In the Face of Hurricane Season, Travel Agents Need to Plan for Business Disruption

by Richard D'Ambrosio
In the Face of Hurricane Season, Travel Agents Need to Plan for Business Disruption

Photo: Shutterstock


Just as their Florida colleagues begin to batten down their hatches against Hurricane Irma, Houston travel agencies and home-based agents are only now starting to assess the full damage to their businesses from the devastation they faced from Hurricane Harvey.

As they run through their checklist for rebooking clients, and protecting their storefronts and home offices, agents should be examining their business insurance policies and “business continuation” plans to better understand how they could continue to operate in the face of a downturn or interruption.

Who’s got your back?
Home-based agents and independent contractors need to ensure that clients can be cared for, said Stephanie Lee, founder of Host Agency Reviews.

That means having a strong network, either through fellow agents who can access your clients’ PNRs, or a 24/7 hotline service. “It’s like that ASTA saying, ‘Without an agent, you’re on your own.’ Well, without a network, you’re on your own too,” Lee said.

Lee noted how host agencies often have access to services like Agent 24 at a reduced rate. “And hosts can staff their agencies and reach out ahead of time to independent agents to help them if they are in the path of a severe storm.”

Also, Lee said that part of the storm preparedness network is building a strong customer relationship management database that an agent can use to be proactive with clients traveling during a storm.

“In a crisis like a hurricane, you really can’t waste time trying to find out who is traveling, where, and what might need to be done for them,” Lee said.

Keeping the income, incoming
In the event of a city- or region-wide catastrophe, agents need to understand how long they can keep their doors open without a steady income. Most business insurance policies won’t help most agents, experts said.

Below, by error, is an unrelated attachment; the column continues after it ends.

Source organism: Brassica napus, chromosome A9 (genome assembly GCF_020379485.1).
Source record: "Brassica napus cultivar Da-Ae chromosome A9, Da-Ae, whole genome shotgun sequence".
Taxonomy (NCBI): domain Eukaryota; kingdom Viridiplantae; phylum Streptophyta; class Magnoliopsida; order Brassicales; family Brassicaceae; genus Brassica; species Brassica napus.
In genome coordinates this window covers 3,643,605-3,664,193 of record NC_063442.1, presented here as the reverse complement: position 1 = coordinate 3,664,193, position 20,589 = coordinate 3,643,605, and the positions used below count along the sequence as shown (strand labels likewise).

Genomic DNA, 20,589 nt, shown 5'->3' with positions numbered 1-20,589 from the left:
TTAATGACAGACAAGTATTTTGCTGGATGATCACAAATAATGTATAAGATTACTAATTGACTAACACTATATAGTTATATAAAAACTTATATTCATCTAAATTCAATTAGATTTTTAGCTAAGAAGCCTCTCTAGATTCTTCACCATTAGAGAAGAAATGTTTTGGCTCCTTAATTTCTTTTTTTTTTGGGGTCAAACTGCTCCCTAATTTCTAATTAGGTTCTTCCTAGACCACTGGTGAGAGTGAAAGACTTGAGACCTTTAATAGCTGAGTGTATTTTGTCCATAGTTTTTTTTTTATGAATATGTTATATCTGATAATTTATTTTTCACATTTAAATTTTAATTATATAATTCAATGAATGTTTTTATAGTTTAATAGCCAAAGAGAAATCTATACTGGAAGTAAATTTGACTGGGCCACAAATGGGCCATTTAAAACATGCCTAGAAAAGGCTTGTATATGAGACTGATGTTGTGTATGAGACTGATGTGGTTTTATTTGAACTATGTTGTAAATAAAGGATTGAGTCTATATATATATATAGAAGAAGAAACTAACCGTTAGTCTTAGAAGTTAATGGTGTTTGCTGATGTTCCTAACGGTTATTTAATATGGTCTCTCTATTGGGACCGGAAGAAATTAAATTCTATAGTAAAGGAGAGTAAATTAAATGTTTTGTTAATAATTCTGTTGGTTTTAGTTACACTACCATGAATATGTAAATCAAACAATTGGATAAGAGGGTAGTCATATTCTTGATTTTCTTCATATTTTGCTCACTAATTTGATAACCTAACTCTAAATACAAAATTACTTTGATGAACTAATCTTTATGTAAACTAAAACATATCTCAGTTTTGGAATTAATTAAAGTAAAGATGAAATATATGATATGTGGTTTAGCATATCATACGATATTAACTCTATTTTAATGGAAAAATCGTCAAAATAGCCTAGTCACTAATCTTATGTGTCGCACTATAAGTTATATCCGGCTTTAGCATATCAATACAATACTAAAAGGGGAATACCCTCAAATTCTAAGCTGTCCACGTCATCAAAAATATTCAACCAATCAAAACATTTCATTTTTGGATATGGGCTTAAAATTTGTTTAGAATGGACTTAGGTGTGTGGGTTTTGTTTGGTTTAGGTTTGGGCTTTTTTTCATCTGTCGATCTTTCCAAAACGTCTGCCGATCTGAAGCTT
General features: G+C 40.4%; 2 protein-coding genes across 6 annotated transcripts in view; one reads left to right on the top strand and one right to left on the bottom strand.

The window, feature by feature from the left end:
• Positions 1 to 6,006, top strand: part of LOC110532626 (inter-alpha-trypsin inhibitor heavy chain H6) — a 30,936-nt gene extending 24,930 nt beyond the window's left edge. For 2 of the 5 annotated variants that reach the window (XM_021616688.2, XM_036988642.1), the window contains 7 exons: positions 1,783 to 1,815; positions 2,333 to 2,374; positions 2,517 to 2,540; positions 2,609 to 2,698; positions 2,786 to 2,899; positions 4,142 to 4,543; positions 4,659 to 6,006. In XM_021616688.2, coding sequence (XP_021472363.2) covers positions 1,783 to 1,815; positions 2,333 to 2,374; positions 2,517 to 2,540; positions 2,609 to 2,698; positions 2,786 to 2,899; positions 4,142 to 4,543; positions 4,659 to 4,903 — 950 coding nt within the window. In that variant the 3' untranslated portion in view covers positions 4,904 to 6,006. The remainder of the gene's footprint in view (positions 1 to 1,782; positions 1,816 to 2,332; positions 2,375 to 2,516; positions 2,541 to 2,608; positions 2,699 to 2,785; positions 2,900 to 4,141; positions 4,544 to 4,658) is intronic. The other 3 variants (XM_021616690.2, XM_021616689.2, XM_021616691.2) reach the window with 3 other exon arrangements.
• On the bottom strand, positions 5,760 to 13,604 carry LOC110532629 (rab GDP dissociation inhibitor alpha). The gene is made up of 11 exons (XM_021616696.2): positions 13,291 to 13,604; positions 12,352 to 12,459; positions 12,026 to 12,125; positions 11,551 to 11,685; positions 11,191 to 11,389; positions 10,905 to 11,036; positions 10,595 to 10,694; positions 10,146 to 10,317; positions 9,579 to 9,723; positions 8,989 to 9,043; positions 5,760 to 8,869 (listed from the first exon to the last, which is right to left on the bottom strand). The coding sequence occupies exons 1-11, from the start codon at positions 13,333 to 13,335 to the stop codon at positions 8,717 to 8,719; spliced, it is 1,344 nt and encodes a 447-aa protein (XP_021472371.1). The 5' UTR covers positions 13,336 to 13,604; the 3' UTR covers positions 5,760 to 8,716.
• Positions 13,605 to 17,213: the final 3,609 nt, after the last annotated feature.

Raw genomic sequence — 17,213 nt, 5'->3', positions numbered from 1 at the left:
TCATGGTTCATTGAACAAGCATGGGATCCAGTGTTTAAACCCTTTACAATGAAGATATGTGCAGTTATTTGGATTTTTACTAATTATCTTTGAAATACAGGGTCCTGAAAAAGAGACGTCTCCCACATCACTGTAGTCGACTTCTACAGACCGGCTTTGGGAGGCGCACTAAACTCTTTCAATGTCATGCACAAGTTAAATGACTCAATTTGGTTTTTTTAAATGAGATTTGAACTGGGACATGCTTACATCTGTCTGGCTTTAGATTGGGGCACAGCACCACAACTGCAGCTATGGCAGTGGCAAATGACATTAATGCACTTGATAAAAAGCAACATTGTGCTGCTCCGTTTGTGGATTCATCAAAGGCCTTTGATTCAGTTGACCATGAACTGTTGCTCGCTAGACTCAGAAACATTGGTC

In Houston, Dominique Renaud, owner of Houston Business Insurance Agency, Inc., said business owners may be surprised to find that they cannot make claims for property damage or “business income,” as a result of the disaster there.

“Not enough people ask about business income coverage. But what they don’t realize is that shutting down, even just for a couple of days, can be damaging to a business,” Renaud said.

“When I talk with clients I ask them, ‘what is a typical month like with salaries and expenses,’ so I can determine how much coverage they will need. Then, when they file a claim I send them a check, and they pay themselves and their bills,” said Renaud, in business since 1990.

Most small business insurance plans don’t provide that type of coverage. “There are some plans out there you can buy that will give you business income coverage for situations like this. But there are complex terms and conditions, and limitations, and this is not your regular business insurance,” he said.

Also, a business typically needs to suffer direct damage to its physical plant. “If you don’t have direct damage from things like wind, fire, a tornado. it gets complicated.”

Companies in Houston are finding that if their business only had water damage from the flooding, they won’t be covered. “If your home or apartment building is still standing, then it wasn’t a wind event, and you’re not covered by insurance,” Bowen said.

What if your clients don’t understand?
While most agents would hope a customer would be sympathetic to events like a 500-year flood, that sympathy might not leave them fully protected.

“In most cases the agents are acting as agents-at-law and, if they disclose that fact along with the name of the principals who are actually providing the transportation, etc., they cannot be held liable for non-performance by the suppliers,” said Paul Ruden, an attorney and former general counsel at the American Society of Travel Agents.

But what if something prevents an agent from getting a client’s deposit in on time?

“An agent’s best bet is a full disclosure/force majeure contract with the client,” Ruden said.

“But I doubt most agencies have or would want to have a written agreement with each client with clauses saying the agency is not responsible in this, that or the other situation, although such agreements can easily be formed using email forms,” Ruden said.

Absent an agent-client agreement, “the agency is left to argue that its performance was prevented by circumstances beyond its control,” Ruden said, but that might not be a “reliable approach.”

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